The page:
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3. Grand jury

3. Grand jury

None of the Idaho decisions has considered the assertion of a reporter's privilege in a grand jury context. However, as noted above, the Wright court specifically stated that the analysis of the privilege should be the same regardless of the case setting.

3. Grand jury

The privilege applies to Grand Jury subpoenas in the same manner as any other proceeding.

3. Grand jury

There is no authority expressly addressing subpoenas to reporters in grand jury proceedings, but Wisconsin courts likely would consider subpoenas issued by grand juries in the same manner as those in civil and other criminal proceedings. See generally Knops, 183 N.W.2d 93; Kurzynski, 538 N.W.2d 554.

3. Grand jury

Generally reporters in the Ninth Circuit are not entitled to a First Amendment privilege in refusing to testify before a federal grand jury regarding information received in confidence. See In re Grand Jury Proceedings (Scarce v. United States), 5 F.3d 397, 400 (9th Cir. 1993), cert. denied, 114 S. Ct. 685 (1994) (affirming a district court's judgment holding academic author in civil contempt pursuant to 28 U.S.C.

3. Grand jury

Although Illinois courts have not expressly set forth different standards for grand jury subpoenas relating to the Statute, some Illinois courts have found that grand jury proceedings implicate a compelling public interest that outweighs the public's interest in the privilege. See People v. Pawlaczyk, 189 Ill.2d 177; see also United States v. Jennings, No. 97 CR 765, 1999 U.S. Dist. LEXIS 9534 at *1 (N.D. Ill.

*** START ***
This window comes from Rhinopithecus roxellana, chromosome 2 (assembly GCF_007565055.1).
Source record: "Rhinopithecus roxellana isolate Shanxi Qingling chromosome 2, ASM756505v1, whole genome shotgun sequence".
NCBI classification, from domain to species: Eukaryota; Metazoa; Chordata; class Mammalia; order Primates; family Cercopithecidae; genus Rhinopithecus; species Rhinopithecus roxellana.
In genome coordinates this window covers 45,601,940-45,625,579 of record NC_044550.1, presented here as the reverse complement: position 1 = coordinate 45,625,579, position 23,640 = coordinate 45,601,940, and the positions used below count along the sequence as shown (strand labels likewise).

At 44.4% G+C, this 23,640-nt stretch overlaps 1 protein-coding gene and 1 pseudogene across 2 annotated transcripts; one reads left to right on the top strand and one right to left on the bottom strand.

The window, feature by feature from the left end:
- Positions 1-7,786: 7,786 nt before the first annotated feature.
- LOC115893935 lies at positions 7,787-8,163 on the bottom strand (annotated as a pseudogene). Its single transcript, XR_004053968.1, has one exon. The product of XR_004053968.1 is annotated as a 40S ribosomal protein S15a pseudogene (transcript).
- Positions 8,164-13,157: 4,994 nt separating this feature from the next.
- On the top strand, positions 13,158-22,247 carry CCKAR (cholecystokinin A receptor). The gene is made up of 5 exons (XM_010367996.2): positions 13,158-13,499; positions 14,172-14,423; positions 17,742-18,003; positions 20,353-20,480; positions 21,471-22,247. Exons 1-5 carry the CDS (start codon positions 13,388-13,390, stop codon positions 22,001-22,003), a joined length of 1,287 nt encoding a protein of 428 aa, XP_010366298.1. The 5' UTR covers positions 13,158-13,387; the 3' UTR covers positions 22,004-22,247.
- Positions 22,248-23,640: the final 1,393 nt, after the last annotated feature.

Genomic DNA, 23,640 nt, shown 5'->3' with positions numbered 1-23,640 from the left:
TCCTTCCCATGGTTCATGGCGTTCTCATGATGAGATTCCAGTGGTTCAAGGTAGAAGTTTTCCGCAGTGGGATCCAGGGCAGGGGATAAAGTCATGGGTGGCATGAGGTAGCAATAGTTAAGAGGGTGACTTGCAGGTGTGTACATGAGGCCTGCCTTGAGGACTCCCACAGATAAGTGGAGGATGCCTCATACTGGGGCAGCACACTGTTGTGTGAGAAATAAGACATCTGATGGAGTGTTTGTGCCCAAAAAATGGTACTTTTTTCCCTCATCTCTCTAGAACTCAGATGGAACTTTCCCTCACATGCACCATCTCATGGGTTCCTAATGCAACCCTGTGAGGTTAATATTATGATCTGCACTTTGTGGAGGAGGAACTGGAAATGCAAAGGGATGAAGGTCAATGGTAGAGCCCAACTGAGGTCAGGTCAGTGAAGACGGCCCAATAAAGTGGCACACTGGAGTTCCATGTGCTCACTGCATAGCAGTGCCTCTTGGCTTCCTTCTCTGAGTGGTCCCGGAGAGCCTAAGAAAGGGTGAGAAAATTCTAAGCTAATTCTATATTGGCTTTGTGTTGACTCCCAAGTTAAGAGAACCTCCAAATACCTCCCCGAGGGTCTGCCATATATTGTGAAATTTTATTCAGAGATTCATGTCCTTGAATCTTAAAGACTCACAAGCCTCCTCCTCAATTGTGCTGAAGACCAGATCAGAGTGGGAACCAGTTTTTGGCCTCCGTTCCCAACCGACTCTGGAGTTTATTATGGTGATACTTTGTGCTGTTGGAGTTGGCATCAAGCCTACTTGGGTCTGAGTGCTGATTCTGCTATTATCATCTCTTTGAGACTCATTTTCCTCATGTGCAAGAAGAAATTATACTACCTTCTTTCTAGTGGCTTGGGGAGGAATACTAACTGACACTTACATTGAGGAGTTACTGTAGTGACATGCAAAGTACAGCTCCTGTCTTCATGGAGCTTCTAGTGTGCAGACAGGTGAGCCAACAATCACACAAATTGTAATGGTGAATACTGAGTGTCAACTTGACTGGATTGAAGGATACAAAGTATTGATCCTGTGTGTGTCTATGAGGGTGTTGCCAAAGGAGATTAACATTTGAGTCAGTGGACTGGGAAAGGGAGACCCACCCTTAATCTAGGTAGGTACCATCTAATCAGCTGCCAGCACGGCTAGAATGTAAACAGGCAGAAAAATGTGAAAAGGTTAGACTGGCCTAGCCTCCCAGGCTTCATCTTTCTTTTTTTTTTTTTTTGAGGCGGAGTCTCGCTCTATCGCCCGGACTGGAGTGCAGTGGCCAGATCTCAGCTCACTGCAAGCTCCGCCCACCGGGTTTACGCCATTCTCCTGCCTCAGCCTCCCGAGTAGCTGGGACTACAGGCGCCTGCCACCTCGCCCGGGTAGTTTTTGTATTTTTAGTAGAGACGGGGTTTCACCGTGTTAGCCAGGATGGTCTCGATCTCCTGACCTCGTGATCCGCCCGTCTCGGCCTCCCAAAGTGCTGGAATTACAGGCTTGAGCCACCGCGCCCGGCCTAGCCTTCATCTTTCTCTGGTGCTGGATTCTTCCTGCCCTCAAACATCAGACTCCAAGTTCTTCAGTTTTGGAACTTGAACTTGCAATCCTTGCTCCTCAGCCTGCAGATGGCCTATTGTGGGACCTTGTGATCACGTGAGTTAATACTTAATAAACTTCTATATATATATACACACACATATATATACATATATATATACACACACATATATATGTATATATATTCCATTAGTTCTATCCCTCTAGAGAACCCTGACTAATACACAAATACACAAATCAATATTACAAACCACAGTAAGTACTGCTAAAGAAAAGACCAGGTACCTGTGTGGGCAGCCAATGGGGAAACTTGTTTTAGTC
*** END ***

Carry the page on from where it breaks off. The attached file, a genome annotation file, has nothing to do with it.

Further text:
3. Grand jury

Rule 11-514 does not distinguish between grand-jury proceedings and other criminal proceedings.

3. Grand jury

Although there are no West Virginia cases directly on point addressing a reporter's privilege in the grand jury context, nevertheless, the Hudok court acknowledged that a reporter's privilege "will yield in proceedings before a grand jury where the reporter has personal knowledge or is aware of confidential sources that bear on the criminal investigation[.]" The Hudok court cited with approval the United States Supreme Court's decision in Branzburg v. Hayes, 408 U.S. 665, 92 S.Ct.

3. Grand jury

In an unpublished decision, the United States District Court for the District of Colorado quashed a grand jury subpoena that had been issued on an UPI reporter as part of a federal investigation to determine whether a particular Secret Service agent had "leaked" a photograph obtained from the home of John Hinckley's parents to the press. In re Grand Jury Subpoenas, 8 Media L. Rptr. (BNA) 1418, 1419 (D. Colo. 1982).

3. Grand jury

Indiana's shield law applies in "any legal proceedings or elsewhere." Ind. Code § 34-46-4-2. As stated above, the shield law applies to state matters only. Such limitation means that the shield law does not apply when a reporter is called before a federal grand jury.

There is no other source of privilege in a criminal case. The Indiana Supreme Court has rejected the notion that a qualified privilege exists under either the U.S. or state constitution in criminal cases. See In re WTHR-TV (State v. Cline), 693 N.E.2d 1 (Ind. 1998).

3. Grand jury

NRS 49.275 specifies that the privilege is applicable to grand jury proceedings. It should not be more difficult to defend against issuance of a subpoena in this context.